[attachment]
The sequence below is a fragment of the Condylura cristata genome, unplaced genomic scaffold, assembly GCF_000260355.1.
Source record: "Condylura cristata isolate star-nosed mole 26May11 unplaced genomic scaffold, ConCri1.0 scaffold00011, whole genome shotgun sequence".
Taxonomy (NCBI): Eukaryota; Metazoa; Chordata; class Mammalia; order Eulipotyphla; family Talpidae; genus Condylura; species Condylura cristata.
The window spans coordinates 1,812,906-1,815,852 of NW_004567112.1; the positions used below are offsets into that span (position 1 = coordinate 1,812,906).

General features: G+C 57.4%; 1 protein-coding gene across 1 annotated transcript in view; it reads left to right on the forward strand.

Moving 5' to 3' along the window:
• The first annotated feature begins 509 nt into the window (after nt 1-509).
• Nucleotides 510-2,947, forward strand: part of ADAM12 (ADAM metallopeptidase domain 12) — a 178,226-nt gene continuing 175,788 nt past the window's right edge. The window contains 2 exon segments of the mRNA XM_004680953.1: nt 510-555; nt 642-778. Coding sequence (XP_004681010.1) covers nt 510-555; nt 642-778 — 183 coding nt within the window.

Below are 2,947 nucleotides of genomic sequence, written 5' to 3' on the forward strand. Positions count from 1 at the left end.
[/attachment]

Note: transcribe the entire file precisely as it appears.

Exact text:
The sequence below is a fragment of the Condylura cristata genome, unplaced genomic scaffold, assembly GCF_000260355.1.
Source record: "Condylura cristata isolate star-nosed mole 26May11 unplaced genomic scaffold, ConCri1.0 scaffold00011, whole genome shotgun sequence".
Taxonomy (NCBI): Eukaryota; Metazoa; Chordata; class Mammalia; order Eulipotyphla; family Talpidae; genus Condylura; species Condylura cristata.
The window spans coordinates 1,812,906-1,815,852 of NW_004567112.1; the positions used below are offsets into that span (position 1 = coordinate 1,812,906).

General features: G+C 57.4%; 1 protein-coding gene across 1 annotated transcript in view; it reads left to right on the forward strand.

Moving 5' to 3' along the window:
• The first annotated feature begins 509 nt into the window (after nt 1-509).
• Nucleotides 510-2,947, forward strand: part of ADAM12 (ADAM metallopeptidase domain 12) — a 178,226-nt gene continuing 175,788 nt past the window's right edge. The window contains 2 exon segments of the mRNA XM_004680953.1: nt 510-555; nt 642-778. Coding sequence (XP_004681010.1) covers nt 510-555; nt 642-778 — 183 coding nt within the window.

Below are 2,947 nucleotides of genomic sequence, written 5' to 3' on the forward strand. Positions count from 1 at the left end.